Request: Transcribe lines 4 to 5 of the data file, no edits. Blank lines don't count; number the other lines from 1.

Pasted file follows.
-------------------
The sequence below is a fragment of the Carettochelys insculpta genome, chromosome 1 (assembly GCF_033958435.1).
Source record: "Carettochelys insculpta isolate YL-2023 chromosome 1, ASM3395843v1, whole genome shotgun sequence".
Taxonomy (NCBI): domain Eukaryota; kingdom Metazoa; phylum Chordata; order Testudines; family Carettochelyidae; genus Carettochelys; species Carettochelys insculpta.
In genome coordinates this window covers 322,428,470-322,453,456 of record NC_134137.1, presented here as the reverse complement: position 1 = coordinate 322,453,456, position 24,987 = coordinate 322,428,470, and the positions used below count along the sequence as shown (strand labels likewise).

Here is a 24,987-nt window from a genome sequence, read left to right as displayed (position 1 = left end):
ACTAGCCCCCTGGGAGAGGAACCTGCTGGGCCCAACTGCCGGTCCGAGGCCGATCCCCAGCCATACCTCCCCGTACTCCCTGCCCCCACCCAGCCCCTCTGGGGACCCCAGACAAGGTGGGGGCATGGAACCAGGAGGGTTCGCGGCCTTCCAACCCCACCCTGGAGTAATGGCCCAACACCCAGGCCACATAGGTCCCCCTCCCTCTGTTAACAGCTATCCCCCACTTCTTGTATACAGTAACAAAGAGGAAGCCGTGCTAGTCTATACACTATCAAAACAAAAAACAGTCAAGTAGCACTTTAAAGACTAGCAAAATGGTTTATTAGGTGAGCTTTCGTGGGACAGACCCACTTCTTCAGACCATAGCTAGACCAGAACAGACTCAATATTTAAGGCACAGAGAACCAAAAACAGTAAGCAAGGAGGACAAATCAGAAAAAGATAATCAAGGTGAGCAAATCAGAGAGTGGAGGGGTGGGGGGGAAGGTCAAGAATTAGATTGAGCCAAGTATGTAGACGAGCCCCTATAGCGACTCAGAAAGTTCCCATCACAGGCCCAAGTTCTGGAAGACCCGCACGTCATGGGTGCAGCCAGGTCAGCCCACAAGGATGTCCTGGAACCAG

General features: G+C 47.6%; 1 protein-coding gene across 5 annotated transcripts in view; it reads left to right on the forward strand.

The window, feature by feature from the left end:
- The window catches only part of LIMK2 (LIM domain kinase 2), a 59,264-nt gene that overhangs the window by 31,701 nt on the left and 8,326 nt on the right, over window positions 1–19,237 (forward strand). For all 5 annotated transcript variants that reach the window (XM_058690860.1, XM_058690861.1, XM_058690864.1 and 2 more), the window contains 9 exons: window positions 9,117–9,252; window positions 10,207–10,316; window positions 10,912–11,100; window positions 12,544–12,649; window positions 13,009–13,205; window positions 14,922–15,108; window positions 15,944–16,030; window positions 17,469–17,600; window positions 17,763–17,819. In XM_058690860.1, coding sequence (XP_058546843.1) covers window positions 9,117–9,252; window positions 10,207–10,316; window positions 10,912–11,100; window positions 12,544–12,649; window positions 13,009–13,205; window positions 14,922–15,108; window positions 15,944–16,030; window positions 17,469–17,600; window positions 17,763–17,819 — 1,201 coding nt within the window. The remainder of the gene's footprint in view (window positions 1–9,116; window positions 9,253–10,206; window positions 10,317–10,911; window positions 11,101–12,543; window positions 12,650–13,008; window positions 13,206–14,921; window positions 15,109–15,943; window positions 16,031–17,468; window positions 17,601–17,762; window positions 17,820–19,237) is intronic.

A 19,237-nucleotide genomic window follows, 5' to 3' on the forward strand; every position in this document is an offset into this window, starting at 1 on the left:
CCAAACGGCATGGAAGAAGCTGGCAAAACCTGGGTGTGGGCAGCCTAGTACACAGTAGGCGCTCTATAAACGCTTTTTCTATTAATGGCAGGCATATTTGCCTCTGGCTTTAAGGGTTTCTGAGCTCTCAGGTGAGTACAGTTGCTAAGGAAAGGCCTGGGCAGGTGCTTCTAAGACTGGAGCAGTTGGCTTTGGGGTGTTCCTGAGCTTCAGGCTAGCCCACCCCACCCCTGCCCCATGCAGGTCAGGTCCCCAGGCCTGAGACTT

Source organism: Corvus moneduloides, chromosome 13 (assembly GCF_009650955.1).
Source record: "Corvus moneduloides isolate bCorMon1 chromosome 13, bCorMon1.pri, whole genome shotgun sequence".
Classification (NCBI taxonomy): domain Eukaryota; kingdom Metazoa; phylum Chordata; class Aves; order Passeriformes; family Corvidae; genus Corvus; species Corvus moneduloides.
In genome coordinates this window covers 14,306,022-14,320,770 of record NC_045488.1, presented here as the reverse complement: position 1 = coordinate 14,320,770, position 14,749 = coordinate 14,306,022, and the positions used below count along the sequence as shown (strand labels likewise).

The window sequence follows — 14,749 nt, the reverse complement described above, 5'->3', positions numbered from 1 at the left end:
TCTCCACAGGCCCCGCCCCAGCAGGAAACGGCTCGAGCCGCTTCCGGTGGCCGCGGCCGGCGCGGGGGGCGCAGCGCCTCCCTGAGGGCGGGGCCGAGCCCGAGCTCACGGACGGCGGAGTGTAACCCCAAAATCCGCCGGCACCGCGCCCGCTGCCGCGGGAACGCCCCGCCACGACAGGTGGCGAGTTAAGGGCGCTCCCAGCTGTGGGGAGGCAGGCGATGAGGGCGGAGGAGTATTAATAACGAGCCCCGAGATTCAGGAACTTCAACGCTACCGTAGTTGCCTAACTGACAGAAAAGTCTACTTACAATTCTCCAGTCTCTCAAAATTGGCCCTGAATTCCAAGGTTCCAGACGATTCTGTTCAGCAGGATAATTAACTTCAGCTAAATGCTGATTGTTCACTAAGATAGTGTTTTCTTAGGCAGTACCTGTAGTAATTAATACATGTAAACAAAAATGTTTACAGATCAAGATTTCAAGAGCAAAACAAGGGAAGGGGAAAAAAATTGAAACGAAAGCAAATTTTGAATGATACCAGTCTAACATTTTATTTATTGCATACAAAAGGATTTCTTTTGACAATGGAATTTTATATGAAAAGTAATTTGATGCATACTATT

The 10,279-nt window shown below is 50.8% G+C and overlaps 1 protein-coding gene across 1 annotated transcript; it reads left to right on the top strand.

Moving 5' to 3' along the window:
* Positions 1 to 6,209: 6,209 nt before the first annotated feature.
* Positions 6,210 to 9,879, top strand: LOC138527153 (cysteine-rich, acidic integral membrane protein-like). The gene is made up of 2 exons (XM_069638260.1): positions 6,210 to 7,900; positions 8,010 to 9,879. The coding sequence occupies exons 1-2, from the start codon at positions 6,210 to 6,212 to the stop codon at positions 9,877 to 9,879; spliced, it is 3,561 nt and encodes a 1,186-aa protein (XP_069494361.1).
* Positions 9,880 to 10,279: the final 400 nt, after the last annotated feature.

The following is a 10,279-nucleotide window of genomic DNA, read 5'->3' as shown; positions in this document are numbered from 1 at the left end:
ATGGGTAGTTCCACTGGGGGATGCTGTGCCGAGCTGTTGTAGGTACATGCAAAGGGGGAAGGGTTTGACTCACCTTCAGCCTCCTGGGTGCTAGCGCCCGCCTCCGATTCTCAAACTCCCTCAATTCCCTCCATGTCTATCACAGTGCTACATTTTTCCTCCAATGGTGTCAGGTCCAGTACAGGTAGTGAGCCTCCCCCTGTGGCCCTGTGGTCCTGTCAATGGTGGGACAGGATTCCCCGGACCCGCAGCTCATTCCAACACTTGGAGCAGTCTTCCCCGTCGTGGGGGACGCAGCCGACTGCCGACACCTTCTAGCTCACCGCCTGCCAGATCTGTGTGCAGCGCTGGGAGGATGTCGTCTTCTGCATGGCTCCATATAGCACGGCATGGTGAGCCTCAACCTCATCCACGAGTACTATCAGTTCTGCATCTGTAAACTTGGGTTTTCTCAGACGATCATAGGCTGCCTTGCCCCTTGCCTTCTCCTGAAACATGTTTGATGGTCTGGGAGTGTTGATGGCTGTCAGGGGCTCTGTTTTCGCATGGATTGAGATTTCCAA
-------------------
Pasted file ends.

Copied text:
In genome coordinates this window covers 322,428,470-322,453,456 of record NC_134137.1, presented here as the reverse complement: position 1 = coordinate 322,453,456, position 24,987 = coordinate 322,428,470, and the positions used below count along the sequence as shown (strand labels likewise).

Here is a 24,987-nt window from a genome sequence, read left to right as displayed (position 1 = left end):